The mummy ‘Hen’ has been sent for a hospital CT scan for the second time.

CT Scan Conducted on 2,000-Year-Old Mummy Reveals the Cancer that Killed Him

A team of astonished doctors at Crouse Hospital in New York, had the rare opportunity to examine and scan a 2000-year-old mummy. How does it feel to examine a perfectly preserved ancient Egyptian mummy? The hospital’s staff describes it as a once in a lifetime experience.

A Very Unusual “Patient”

A very unusual patient named Hen, who happened to be a 2,000-year-old Egyptian mummy, was transferred at Crouse Hospital in Syracuse, New York, for a regular CT Scan in order to find out more information about it, on Sunday, December 10. The doctors and nurses working there, couldn’t believe their eyes. "He had a tumor on his Fibula which is one of the two bones of the lower leg," Dr. Mark Levinsohn said according to International Business Times . "Looking at it, it had all the characteristics of a malignant tumor and one that's somewhat rare. So, here we have a rare circumstance and a rare tumor and that evoked our interest a lot," he added.

The mummy is around 2,000 years old and from Egypt.

CT Scanning Reveals the Type of Cancer

Doctors were able to identify the exact type of tumor the mummy had (during his lifetime) thanks to the gigantic steps forward medical technology has taken during the past few years. Just eleven years ago, the mummy had been scanned but the less advanced CT scan and biopsy tools at the time didn’t allow doctors to reveal the type of cancer that eventually killed the mummified individual. "Since that time, the last ten years, they've upgraded the equipment. What, at that time was a 16 detector scanner is now a 320 detector scanner and all that additional information is now derived when we scan the body. So, we can tell all kinds of greater detail," Levinsohn told International Business Times .

Mummy has now been scanned by a 320 detector CT scanner.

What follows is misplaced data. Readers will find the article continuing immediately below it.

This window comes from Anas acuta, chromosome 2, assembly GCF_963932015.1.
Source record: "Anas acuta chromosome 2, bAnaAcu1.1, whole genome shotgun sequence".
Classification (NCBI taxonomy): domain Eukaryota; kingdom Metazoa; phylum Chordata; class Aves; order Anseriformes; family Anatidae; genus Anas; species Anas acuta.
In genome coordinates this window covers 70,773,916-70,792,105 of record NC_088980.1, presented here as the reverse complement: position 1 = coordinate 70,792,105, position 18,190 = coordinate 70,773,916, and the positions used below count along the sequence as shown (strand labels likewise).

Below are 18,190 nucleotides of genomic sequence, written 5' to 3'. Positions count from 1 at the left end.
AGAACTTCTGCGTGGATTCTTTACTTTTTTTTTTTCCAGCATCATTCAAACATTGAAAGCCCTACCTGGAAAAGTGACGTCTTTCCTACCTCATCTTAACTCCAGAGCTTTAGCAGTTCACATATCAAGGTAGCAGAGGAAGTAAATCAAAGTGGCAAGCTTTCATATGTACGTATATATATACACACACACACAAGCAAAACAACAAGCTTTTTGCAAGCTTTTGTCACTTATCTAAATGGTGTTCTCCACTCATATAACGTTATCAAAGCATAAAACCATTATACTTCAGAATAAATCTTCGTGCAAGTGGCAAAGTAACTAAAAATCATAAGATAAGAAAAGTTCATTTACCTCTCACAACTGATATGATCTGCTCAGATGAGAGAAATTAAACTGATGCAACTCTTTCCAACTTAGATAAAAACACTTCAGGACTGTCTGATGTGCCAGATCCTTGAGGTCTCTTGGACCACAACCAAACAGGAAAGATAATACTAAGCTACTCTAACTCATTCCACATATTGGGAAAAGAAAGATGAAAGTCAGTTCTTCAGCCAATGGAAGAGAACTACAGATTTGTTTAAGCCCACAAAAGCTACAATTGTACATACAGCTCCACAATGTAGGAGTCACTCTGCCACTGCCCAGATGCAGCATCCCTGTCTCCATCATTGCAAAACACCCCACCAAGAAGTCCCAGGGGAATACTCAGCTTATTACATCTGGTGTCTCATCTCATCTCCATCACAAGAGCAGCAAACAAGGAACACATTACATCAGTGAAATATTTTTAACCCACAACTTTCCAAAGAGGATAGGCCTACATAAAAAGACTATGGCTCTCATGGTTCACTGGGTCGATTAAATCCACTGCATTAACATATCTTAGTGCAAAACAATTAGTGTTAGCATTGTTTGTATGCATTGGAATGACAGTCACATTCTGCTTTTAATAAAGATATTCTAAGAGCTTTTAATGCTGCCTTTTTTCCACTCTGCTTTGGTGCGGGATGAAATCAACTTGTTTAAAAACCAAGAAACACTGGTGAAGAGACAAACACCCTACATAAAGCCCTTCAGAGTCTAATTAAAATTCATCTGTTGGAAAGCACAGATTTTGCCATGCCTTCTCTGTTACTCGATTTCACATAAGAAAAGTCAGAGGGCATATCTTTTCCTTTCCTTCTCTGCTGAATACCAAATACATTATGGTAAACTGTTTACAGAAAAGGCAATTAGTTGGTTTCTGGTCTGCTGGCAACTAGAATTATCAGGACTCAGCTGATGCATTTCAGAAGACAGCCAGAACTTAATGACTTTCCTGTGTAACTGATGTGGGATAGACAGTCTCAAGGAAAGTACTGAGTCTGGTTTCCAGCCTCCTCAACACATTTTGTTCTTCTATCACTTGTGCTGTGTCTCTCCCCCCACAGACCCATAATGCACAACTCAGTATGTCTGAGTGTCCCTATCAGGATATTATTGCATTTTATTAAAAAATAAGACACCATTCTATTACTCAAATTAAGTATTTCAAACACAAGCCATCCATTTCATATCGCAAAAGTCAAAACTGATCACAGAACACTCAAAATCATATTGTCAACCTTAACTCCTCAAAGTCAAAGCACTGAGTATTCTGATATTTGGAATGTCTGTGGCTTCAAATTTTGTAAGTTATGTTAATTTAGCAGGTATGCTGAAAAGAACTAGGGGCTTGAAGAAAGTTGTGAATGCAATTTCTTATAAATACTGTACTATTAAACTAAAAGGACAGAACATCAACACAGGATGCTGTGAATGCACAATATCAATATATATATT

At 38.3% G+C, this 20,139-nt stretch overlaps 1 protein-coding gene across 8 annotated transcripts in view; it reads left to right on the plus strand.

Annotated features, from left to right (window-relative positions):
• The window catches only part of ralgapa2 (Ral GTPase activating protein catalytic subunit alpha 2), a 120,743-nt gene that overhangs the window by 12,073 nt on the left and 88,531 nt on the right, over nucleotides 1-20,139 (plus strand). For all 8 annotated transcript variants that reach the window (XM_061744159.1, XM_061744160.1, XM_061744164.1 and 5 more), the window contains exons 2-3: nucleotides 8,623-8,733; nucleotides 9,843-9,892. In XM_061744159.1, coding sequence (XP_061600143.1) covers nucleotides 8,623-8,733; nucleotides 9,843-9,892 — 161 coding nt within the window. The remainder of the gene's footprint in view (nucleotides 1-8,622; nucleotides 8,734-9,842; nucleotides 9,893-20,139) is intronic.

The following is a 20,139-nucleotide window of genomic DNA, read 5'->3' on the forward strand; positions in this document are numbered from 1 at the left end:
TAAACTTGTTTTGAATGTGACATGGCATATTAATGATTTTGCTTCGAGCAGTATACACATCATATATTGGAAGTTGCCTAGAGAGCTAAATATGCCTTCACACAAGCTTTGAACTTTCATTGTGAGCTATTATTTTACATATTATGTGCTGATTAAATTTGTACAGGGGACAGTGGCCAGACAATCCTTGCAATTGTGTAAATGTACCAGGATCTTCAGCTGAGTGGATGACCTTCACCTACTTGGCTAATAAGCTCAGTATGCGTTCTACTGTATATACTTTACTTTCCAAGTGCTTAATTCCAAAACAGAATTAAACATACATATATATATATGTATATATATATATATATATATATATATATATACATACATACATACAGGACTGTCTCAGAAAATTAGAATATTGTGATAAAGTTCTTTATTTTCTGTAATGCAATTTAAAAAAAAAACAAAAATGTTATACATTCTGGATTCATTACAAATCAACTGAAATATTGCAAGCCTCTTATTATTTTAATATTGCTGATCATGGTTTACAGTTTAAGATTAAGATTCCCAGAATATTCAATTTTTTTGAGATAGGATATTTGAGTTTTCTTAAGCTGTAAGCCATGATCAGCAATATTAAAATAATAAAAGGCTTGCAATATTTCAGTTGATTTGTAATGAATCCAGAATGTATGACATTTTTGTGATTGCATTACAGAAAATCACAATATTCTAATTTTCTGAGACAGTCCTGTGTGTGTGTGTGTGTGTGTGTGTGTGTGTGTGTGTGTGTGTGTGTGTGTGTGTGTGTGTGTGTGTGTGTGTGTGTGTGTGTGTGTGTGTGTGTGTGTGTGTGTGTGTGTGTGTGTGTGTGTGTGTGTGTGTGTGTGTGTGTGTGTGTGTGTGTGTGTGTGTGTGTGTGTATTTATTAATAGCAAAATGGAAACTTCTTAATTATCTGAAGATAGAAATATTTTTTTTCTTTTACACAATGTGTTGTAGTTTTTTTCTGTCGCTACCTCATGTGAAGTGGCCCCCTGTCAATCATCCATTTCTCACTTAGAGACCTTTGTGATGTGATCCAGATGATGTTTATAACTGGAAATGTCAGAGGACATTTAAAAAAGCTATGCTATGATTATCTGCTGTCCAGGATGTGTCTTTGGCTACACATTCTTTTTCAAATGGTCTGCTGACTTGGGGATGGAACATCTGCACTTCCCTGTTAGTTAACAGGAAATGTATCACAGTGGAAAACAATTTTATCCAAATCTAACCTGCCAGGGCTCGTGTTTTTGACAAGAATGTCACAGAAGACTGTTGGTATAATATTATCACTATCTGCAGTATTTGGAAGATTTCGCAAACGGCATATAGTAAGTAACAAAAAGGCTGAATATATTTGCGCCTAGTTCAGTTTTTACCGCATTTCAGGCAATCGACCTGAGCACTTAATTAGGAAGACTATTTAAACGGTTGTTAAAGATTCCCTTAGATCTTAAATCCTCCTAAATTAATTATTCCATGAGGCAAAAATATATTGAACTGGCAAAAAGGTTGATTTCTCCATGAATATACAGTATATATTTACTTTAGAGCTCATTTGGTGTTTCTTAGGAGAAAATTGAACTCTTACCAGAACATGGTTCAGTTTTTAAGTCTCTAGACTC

The Role Modern Technology in Examination of Mummies

Indeed, as Kingtutone reports, nowadays scientists can examine mummies in a different way than a decade ago, as x-ray analysis, CT scanning, and DNA testing has progressed dramatically. The times of opening a mummy physically have faded into the past and now much of the work is done through advancements in technology. New technological advancements are allowing researchers to peel back the layers digitally, thus, giving us a view of the preservation process without destroying any evidence. The benefits are astounding. Medical information can be determined in a matter of minutes, exposing the mummy fully only takes seconds, and digital records can be saved for further examinations.

The more detailed CT scan revealed the mummified individual had a tumor on his fibula.

Especially CT scanning helps scientists to study the bodies without disturbing its contents and allows scientists to see things exactly as they were 2000 years ago. By taking pictures of the mummies in layers, soft tissue such as the organs can now be seen untouched and unaltered. Several digital images are combined together recreating the body in 3D. This allows clear viewing of what’s beneath the wrappings and shows everything as it was thousands of years ago.

No matter how advanced modern technology may be nowadays, bones and teeth still remain an important factor of deciphering the life of a mummy. Through bones and teeth, an individual’s age and cause of death can be predicted. As Kingtutone reports , younger mummies are determined more easily due to the growth in the bones and layers in the epiphyses, which are the joints. The layers help to identify the body’s age up until 25 when all the layers combine together. Bones also reveal the quality of life, certain diseases and injuries throughout the mummy’s life.

Hen was initially brought to the Cazenovia Library and Museum in New York by Robert Hubbard in 1894 from Egypt as Spectrum News reported , and will soon be returned to the controlled atmosphere environment there where he resides.

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